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The Library of the German Orientalist Society



Laila Guhlmann

This link leads to a list of all the subjects this person oversees.


Here you find the contact information of the above-mentioned person.

Library Holdings and Acquisitions

The library of the German Orientalist Society contains extensive literature regarding Semitic studies, Arabic studies, Iranian studies, Turkology and Indology, primarily in linguistic regard, but also relating to other scientific areas such as history, ethnology, literature, cultural studies and art studies. Furthermore, books on Australian and various African languages as well as on Sino-Tibetan (Chinese) and Tibetan-Burmese (Burmese, Tibetan) languages, on Japanese and on indigenous American languages were collected.

Indexed in the old classification for Theology, for example, it is possible to find an extensive collection of translations of the Bible and indexed in the old classification for Arabic a collection of editions, translations and commentaries on the Koran are listed.


Today, the holdings include over 69,000 volumes, whilst further encompassing a historical book collection (up to 1845) of about 21,100 titles. Among these holdings are valuable works such as one of the first Latin translation of the Qur’an (1543), the first Qur’an translated into German (1772) and the oldest European representation of Arabic grammar (1505) as well as a cradle print from 1498 (a translation of Avicenna’s medical textbook).


The current acquisition focus for the library of the DMG lies on the subjects of Arabic studies and Islamic studies concentrating on the of the Middle East and North Africa. Other areas of Oriental Studies may be considered in literature acquisitions user request. Acquisition proposals can be submitted here.

Finding and Using

The holdings of the DMG library is located in stacks at the Branch Library Middle East/Ethnology  and therefore have to be ordered via Ha:lit. The lending of requested media is taking place at the circulation desk of the Branch Library Steintor-Campus. Literature published more than 100 years ago are only accessible for use in the reading room; otherwise, the holdings can be borrowed freely.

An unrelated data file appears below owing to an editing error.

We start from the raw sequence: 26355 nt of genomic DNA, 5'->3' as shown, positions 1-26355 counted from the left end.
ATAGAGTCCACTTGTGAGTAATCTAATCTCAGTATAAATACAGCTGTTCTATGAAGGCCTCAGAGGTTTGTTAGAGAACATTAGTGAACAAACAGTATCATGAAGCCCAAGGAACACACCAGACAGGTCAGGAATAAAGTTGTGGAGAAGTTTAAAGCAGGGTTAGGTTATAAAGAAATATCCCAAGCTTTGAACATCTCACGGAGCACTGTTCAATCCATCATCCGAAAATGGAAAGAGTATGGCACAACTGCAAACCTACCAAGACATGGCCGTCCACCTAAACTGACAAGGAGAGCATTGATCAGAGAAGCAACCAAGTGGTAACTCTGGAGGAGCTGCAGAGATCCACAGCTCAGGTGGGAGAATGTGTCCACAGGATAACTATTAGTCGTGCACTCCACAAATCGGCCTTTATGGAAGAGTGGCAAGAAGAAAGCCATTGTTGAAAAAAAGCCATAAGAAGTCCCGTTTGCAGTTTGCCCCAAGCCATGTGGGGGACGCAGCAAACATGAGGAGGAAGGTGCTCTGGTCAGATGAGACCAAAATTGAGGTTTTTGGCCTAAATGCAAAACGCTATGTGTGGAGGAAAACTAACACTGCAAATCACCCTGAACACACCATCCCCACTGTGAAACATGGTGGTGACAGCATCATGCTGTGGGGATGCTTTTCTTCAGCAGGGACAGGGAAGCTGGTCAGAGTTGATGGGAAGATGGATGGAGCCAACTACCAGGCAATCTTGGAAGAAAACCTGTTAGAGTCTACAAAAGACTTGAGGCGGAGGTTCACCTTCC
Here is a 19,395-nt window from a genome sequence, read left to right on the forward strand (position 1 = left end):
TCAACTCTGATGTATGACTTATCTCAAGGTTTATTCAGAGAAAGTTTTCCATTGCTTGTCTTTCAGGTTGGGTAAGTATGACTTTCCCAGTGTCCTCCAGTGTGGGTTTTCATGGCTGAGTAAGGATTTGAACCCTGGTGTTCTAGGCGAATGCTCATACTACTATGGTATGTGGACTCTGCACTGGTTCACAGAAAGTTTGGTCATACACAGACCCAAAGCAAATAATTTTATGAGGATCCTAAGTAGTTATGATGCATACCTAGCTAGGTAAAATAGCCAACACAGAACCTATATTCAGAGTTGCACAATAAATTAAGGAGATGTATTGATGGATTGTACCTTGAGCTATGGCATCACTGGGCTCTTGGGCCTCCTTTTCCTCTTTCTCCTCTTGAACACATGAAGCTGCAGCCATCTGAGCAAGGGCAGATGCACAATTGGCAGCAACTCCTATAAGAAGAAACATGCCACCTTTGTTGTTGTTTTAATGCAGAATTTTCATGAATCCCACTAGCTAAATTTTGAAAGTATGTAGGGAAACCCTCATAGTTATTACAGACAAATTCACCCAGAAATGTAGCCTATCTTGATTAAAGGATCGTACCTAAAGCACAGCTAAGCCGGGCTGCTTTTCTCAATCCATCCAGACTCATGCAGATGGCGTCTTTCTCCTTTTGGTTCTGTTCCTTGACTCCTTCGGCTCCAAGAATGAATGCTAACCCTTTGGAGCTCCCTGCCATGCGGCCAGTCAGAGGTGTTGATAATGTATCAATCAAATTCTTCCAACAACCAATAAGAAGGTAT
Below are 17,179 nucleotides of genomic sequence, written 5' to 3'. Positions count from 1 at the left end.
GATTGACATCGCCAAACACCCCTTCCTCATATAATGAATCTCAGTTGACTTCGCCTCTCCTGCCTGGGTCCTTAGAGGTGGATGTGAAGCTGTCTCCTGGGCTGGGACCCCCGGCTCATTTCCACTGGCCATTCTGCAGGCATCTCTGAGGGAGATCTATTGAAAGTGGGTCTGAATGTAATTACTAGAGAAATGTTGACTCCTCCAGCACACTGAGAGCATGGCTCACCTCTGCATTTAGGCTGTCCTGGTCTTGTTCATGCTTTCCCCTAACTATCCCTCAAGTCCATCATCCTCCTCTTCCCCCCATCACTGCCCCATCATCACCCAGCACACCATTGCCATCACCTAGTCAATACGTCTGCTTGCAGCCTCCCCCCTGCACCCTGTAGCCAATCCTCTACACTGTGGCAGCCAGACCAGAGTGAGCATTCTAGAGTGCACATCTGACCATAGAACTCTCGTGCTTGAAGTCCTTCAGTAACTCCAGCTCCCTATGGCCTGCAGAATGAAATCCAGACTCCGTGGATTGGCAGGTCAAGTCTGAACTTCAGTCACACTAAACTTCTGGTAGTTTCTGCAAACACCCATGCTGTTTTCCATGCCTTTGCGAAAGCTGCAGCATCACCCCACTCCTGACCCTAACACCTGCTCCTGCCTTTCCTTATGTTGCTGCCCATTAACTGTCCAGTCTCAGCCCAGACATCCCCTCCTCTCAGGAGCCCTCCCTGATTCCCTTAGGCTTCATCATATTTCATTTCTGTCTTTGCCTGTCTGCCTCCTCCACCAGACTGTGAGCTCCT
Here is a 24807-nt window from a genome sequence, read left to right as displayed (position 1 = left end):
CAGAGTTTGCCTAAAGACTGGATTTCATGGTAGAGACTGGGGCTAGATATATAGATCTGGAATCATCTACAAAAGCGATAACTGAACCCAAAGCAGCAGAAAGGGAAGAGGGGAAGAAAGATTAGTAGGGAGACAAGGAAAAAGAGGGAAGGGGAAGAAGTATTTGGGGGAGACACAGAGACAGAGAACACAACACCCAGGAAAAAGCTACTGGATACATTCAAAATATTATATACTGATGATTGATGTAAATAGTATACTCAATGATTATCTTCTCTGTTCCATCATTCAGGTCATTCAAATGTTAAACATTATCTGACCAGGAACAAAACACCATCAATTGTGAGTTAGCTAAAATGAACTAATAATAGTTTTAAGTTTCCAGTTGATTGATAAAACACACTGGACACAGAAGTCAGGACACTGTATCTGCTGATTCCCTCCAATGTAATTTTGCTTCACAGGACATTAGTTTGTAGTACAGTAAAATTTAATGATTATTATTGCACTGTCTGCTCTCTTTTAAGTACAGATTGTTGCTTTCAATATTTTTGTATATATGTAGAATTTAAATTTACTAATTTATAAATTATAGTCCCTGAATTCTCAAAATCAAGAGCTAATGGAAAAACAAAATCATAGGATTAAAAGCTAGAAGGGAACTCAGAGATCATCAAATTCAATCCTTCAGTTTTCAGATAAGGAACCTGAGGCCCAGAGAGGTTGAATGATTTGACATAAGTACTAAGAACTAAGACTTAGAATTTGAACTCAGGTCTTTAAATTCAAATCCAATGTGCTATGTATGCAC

Additionally, there is an area containing  general reference works and dictionaries as well as manuscript catalogues shelved in the reading room of the Branch Library Middle East / Ethnology.


Older holdings not yet indexed in the online catalogue of the ULB can sometimes be researched by using the Image Catalogues of the ULB or have to be researched by using the card catalogue on site at the Branch Library Middle East/Ethnology.


Via the website of the Specialised Information Service Middle East, North Africa and Islamic Studies MENALIB, maintained by the ULB, digitised titles from the holdings of the DMG library can also be found. Additionally, the Virtual Subject Library MENAdoc contains the printed card catalogues on the holdings of the DMG library.


The use of manuscripts, scientific estates and other special collections is only possible per written request well in advance. Requests for use should be addressed to the contact.

Scientific Estates of the DMG

The estates of the names marked with an * are indexed in the Pohlus directory. The PDF files are currently only available in German.

History of the Library

The library of the German Oriental Society is a specialised library for oriental disciplines. In 1845, the desire of German scholars to deepen the knowledge of the peoples of Asia and Africa in Germany and to spread it, led to the foundation of the German Oriental Society (DMG). Halle formed a centre for these studies in the 18th century. As an important center of Pietism, Halle became the starting point for missionary activity: theologians such as Christoph Theodosius Walther (1699-1741) and Christian Friedrich Schwartz (1726-1789) worked as missionaries in the Danish-Halle Mission (1706-1845) in Tranquebar, India.


Important newly published books and works on the language and region were purchased or exchanged with other institutions and libraries. Due to the growth of the library holdings and the need to house them, an agreement was reached with the Royal University Library in 1890/91, after the acquisition of over 4000 volumes from bequest libraries, that the indexation of these holdings should be carried out by the Royal University Library. In return, the society kept its library in Halle and made it available to the users of the university library.


After the Second World War, all societies in Germany were dissolved, resulting in the halt of scientific activities of the DMG. Due to the division of Germany, approval in the western zones occupied could be achieved. Henceforth, a “new” library was set up by the society, which was housed at various locations (from 1976 onwards at the University of Gießen) in the years that followed. After the reunification of Germany, a new contract was concluded in 1993 between the Ministry of Science and Research of the state of Saxony-Anhalt and the board of directors of the DMG, which was based on the contract from 1925. It was agreed that the library would remain in Halle and that the holdings from the Gießen library would be transferred to Halle. The ULB continued to take on the tasks of administration, housing and librarian support for the DMG library, which since then included the society’s exchange of publications.